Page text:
A Right to Bear Firearms but Not to Use Them? Defensive Force Rules and the Increasing Effectiveness of Non-Lethal Weapons

14 Pages Posted: 6 Jul 2008 Last revised: 5 May 2009

Paul H. Robinson

University of Pennsylvania Law School

Abstract

Under existing American law, advances in non-lethal weapons increasingly make the use of firearms for defense unlawful and the Second Amendment of little practical significance. As the effectiveness and availability of less lethal weapons increase, the choice of a lethal firearm for protection is a choice to use more force than is necessary, in violation of existing self-defense law. At the same time, a shift to non-lethal weapons increases the frequency of situations in which a person's use of force is authorized because defenders with non-lethal weapons are freed from the special proportionality requirements that limit the use of deadly force.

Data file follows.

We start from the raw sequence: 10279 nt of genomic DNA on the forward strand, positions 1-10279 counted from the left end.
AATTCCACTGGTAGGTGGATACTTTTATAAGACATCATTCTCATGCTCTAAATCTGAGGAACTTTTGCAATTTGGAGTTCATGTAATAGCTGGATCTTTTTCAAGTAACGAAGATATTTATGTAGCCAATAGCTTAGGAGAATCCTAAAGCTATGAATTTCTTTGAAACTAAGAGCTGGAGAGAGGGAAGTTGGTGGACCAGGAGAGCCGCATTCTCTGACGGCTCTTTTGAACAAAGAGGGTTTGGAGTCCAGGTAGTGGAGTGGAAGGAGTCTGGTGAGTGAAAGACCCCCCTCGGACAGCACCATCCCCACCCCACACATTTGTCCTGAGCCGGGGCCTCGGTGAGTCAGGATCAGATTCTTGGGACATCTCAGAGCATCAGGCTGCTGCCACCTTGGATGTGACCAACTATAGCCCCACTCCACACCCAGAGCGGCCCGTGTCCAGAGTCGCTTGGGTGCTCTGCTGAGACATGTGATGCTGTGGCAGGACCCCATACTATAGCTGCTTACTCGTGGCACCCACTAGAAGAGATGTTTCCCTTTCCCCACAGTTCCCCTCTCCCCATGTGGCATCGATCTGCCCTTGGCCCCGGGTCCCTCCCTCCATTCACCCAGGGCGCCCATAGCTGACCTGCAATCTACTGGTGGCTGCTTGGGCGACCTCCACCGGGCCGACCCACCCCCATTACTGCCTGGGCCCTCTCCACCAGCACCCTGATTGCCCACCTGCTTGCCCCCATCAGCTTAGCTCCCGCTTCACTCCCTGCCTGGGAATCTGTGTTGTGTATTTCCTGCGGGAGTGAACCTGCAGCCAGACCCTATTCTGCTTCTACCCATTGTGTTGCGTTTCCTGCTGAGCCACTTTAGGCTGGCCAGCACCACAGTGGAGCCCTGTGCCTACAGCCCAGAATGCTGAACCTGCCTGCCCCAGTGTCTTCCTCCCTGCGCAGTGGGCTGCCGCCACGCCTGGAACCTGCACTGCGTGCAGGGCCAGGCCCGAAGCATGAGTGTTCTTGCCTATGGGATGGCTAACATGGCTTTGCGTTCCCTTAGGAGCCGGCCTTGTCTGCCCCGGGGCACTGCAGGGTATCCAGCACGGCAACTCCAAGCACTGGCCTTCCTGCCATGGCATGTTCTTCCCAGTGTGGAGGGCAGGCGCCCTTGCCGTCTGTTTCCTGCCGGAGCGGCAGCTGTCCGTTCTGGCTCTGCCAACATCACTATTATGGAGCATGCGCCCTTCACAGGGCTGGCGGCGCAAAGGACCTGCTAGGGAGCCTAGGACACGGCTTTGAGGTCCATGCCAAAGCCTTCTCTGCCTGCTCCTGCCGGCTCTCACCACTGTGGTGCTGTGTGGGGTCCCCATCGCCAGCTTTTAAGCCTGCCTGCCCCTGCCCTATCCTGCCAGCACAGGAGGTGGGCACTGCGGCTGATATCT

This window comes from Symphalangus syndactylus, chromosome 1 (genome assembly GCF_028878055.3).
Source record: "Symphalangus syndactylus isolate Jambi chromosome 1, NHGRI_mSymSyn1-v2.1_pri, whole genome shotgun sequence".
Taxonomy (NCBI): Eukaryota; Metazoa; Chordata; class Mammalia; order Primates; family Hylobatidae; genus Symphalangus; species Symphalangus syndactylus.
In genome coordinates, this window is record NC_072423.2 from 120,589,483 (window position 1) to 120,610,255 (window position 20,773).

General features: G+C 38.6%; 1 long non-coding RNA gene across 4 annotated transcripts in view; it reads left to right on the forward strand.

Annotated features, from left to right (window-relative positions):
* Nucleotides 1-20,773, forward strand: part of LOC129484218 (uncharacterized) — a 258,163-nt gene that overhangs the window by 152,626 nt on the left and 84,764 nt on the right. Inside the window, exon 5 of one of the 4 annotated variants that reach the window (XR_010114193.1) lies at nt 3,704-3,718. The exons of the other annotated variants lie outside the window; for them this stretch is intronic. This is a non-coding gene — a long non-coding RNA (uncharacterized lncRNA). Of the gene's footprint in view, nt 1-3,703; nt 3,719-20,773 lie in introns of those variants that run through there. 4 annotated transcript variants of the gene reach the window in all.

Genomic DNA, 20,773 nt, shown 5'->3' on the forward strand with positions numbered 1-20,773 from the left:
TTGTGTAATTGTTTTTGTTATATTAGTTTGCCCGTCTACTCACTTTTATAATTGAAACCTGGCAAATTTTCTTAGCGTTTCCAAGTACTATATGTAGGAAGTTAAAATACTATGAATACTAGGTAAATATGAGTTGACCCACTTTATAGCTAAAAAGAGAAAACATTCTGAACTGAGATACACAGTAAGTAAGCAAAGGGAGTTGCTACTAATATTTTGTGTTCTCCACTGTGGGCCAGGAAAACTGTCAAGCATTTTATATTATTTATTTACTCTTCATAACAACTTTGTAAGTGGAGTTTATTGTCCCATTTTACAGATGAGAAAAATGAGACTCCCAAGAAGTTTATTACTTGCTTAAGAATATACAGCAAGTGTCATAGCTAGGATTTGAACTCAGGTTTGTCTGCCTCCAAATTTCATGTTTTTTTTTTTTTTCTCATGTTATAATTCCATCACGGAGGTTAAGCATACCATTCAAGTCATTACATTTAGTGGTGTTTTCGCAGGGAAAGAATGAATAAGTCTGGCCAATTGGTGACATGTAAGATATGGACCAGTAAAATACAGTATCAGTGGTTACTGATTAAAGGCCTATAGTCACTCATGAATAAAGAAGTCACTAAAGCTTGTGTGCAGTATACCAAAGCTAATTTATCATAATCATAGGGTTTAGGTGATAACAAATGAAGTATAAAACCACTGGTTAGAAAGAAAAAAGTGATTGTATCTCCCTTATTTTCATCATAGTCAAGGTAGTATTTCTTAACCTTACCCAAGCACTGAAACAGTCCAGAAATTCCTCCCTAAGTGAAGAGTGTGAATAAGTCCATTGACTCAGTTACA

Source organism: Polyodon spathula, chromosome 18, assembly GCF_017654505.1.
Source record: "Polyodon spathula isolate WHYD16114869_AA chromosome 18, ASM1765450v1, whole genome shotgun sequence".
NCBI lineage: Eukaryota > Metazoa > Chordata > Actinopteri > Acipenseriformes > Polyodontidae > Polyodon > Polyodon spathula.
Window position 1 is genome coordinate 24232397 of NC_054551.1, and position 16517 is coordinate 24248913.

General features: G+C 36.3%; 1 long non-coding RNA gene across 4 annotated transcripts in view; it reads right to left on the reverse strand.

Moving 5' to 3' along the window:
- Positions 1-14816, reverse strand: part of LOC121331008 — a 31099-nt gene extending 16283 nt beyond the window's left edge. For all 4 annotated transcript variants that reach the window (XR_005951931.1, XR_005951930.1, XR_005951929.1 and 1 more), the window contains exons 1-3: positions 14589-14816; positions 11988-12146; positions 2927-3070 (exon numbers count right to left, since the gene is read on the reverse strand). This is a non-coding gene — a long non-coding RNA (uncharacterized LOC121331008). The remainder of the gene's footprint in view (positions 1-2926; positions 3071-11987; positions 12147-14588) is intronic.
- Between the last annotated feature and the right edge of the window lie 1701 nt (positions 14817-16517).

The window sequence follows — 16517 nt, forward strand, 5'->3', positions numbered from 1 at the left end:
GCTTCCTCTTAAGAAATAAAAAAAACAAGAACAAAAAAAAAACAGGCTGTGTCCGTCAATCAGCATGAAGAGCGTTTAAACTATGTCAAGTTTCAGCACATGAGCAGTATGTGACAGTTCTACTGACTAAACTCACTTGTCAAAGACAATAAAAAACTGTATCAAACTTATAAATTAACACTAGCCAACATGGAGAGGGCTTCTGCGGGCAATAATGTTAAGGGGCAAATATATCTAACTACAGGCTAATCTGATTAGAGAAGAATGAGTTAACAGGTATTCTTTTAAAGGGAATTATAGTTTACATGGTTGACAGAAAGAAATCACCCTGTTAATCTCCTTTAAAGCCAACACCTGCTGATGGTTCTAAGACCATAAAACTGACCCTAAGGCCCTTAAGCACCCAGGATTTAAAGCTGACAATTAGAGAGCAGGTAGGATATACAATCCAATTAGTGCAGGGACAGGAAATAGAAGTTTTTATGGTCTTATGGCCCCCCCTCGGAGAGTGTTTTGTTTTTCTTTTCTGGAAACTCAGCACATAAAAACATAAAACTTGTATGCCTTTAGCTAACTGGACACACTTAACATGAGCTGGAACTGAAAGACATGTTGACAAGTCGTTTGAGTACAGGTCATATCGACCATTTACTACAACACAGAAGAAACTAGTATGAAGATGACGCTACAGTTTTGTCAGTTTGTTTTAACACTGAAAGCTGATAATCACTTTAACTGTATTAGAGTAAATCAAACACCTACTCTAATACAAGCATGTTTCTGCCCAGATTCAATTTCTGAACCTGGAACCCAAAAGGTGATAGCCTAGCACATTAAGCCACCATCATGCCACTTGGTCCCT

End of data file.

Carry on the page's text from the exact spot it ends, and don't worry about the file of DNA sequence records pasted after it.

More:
Keywords: self-defense, non-lethal weapons, criminal law

Suggested Citation

Robinson, Paul H., A Right to Bear Firearms but Not to Use Them? Defensive Force Rules and the Increasing Effectiveness of Non-Lethal Weapons. Boston University Law Review, Vol. 89, pp. 251, 2009; U of Penn Law School, Public Law Research Paper No. 08-31. Available at SSRN: https://ssrn.com/abstract=1154698 or http://dx.doi.org/10.2139/ssrn.1154698

Paul H. Robinson (Contact Author)

University of Pennsylvania Law School ( email )

3501 Sansom Street
Philadelphia, PA 19104
United States

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